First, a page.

By: Kathy Runge – January 2018
In the past month, the city has created two positions requiring fluency in the Spanish language.
In December, a community liaison position in the city council office was posted requiring Spanish fluency. The council was appropriated a sum of $9K for a part-time interpreter in this year’s budget. I guess they haven’t hired one yet, so this position has morphed into an $18K part-time job that’s funded for half of a year. Remember this at budget and election time.
Some of the duties and requirements include “When/if available, attend neighborhood meetings on behalf of the Office of the City Council”, “Proactive in organizing diverse constituencies”, and “Identify local issues and mobilize local residents”.
Isn’t this what we pay our councilors to do? They’re paid a nominal stipend to serve the community, the key word being serve. A councilor should serve a few terms, then be completely exhausted and retire to have a life. Some of our councilors seem to view their position as a part-time career, complete with vacation pay, sick time, and family leave.
On December 19, the council voted unanimously (except for the absent Councilors Reyes and Alvarez-Rodriguez) to put the bilingual requirement in an ordinance creating another community liaison position, this time in the police department.
During the discussion of this position, outgoing Councilor Maldonado stated that the city is 90% Hispanic, a lot with limited English proficiency. Given that this is true, shouldn’t we be requiring all city employees demonstrate a level of fluency in English?
Every city position posted states bilingual preferred. How do they check the English portion of that? To a non-Spanish speaker like myself, it seems that bilingual means a person can speak Spanish. At his trial, ex-city parking garage worker Justo Garcia needed an interpreter and stated he barely knew English. Was he classified as bilingual by the city?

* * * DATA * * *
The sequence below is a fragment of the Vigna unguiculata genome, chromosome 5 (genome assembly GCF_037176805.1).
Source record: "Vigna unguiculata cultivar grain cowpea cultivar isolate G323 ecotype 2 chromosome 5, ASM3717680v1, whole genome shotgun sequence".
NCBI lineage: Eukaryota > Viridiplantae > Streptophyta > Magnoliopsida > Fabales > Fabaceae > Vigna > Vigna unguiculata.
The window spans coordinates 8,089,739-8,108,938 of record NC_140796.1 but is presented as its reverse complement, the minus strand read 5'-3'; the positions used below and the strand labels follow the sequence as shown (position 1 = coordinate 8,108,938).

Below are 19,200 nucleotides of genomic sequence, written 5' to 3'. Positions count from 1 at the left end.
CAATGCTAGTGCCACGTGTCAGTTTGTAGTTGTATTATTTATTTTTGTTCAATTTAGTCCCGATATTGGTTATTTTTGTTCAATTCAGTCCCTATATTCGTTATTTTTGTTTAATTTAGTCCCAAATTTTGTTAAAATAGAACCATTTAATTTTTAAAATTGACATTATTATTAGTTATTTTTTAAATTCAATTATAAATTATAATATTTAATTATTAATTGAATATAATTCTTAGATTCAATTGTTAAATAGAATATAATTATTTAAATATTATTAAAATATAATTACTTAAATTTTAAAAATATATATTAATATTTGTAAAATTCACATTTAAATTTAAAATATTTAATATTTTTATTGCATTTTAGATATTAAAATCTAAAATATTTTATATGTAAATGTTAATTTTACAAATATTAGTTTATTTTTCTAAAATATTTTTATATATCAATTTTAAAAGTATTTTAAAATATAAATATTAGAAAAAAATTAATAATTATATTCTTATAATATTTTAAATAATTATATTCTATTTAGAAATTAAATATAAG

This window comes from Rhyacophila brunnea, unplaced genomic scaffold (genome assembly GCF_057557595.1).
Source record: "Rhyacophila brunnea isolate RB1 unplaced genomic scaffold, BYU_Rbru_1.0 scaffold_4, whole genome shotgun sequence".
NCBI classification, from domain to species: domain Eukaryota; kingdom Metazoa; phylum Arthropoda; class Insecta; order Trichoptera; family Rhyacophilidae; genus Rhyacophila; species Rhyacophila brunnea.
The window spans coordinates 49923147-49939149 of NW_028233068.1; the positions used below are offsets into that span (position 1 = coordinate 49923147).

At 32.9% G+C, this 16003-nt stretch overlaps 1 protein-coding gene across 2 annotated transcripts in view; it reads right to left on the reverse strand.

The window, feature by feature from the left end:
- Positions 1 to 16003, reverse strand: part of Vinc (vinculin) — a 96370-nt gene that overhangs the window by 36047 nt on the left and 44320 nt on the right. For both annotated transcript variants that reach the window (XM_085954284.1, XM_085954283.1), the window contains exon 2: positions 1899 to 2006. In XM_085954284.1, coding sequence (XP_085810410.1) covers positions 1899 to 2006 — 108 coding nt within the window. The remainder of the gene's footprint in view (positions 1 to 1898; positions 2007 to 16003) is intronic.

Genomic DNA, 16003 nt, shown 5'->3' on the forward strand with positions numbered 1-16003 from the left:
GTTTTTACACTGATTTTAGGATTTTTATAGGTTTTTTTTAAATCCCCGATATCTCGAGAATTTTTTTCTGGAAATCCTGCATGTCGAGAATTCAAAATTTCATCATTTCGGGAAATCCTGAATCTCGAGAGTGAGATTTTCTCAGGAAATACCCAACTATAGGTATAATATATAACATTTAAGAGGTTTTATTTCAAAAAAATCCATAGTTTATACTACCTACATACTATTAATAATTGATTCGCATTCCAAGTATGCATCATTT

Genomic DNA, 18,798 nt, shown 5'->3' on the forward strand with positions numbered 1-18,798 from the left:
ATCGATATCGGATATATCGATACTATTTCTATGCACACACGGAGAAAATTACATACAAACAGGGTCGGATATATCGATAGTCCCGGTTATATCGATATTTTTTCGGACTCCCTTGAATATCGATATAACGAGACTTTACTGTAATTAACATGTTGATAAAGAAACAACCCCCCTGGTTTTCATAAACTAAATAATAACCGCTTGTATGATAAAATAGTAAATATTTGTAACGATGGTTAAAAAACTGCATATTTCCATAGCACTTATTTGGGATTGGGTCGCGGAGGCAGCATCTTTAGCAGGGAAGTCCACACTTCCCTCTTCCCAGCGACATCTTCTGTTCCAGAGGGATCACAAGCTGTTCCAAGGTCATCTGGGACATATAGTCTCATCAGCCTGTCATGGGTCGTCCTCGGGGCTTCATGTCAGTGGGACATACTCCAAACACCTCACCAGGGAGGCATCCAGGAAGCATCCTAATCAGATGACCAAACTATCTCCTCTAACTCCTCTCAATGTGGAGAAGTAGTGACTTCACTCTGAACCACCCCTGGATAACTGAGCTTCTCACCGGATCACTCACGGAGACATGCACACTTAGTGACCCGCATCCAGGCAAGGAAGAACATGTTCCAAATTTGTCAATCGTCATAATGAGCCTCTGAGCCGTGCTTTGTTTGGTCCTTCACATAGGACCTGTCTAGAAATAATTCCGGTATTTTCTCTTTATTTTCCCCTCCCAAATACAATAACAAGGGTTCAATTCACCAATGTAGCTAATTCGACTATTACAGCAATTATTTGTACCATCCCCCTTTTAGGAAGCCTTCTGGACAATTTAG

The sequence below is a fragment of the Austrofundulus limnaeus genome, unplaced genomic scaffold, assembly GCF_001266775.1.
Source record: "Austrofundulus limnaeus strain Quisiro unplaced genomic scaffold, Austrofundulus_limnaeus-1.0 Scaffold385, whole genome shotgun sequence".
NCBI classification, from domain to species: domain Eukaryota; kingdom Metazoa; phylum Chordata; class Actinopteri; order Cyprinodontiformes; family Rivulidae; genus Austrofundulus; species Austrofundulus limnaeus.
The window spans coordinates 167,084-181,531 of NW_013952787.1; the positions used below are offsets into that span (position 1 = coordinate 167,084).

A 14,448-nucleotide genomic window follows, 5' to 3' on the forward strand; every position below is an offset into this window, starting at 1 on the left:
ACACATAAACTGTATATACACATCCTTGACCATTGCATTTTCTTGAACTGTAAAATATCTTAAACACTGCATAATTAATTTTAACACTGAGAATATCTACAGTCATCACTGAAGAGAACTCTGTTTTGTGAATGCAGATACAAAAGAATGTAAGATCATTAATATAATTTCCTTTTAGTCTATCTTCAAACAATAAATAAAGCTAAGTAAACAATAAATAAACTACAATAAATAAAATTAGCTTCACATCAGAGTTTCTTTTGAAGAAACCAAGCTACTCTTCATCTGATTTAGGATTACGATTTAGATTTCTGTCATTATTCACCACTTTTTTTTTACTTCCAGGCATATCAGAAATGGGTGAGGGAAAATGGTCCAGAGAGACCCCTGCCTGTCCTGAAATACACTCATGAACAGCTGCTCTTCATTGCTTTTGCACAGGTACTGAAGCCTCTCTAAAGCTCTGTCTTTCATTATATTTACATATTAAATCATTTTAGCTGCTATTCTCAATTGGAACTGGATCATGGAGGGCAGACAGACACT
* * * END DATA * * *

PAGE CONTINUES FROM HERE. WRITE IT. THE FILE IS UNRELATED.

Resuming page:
I have seen one candidate ranking scheme for a city position that a relative applied for, and the bilingual category received one or zero points. Shouldn’t an immigrant who is fluent in English be ranked higher than an immigrant who has limited English proficiency? It seems to me that bilingual is more than a simple yes or no.
Many city employees are granted years to obtain the certifications and education required by law for their jobs. Previous City Engineer Theodoro Rosario, current Library Director Jessica Valentin, and recent addition to the Board of Assessors Maria Halloran come to mind.
Why doesn’t the city offer its non-Spanish speaking employees basic Spanish language proficiency classes? Most city positions would require only a basic level of proficiency in Spanish in order to conduct business effectively.
If the city valued these employees they would be given opportunities to acquire the skill necessary for advancement. Lack of knowledge of Spanish has been perceived by many as an excuse given to non-Hispanics as a reason for not advancing at City Hall.
If the city can afford to pay for Jessica Valentin’s education to get the advanced degree required for her job, I’m sure that paying for an introductory +Spanish class for employees would be possible.
If bilingual preferred is a qualification listed on every entry level job posting in this city, then every graduate of Lawrence High should meet that qualification. The Lawrence schools should be graduating bilingual students.
The example of Holyoke, MA: Holyoke seems to be light years ahead of Lawrence on this issue. Municipal employees were given the opportunity to attend a one term conversational Spanish course at Holyoke Community College.1 Their public school system has a Dual Language Program where students in Pre-K through Grade 3 can learn Spanish.2 Can’t Lawrence do better than, or at least as well as Holyoke?
The only way to achieve some level of unity in this city is if the residents can communicate with each other. A great many of our residents can speak English, they just prefer to speak Spanish. There should be opportunities for every resident to assimilate into the culture and be employable in Lawrence.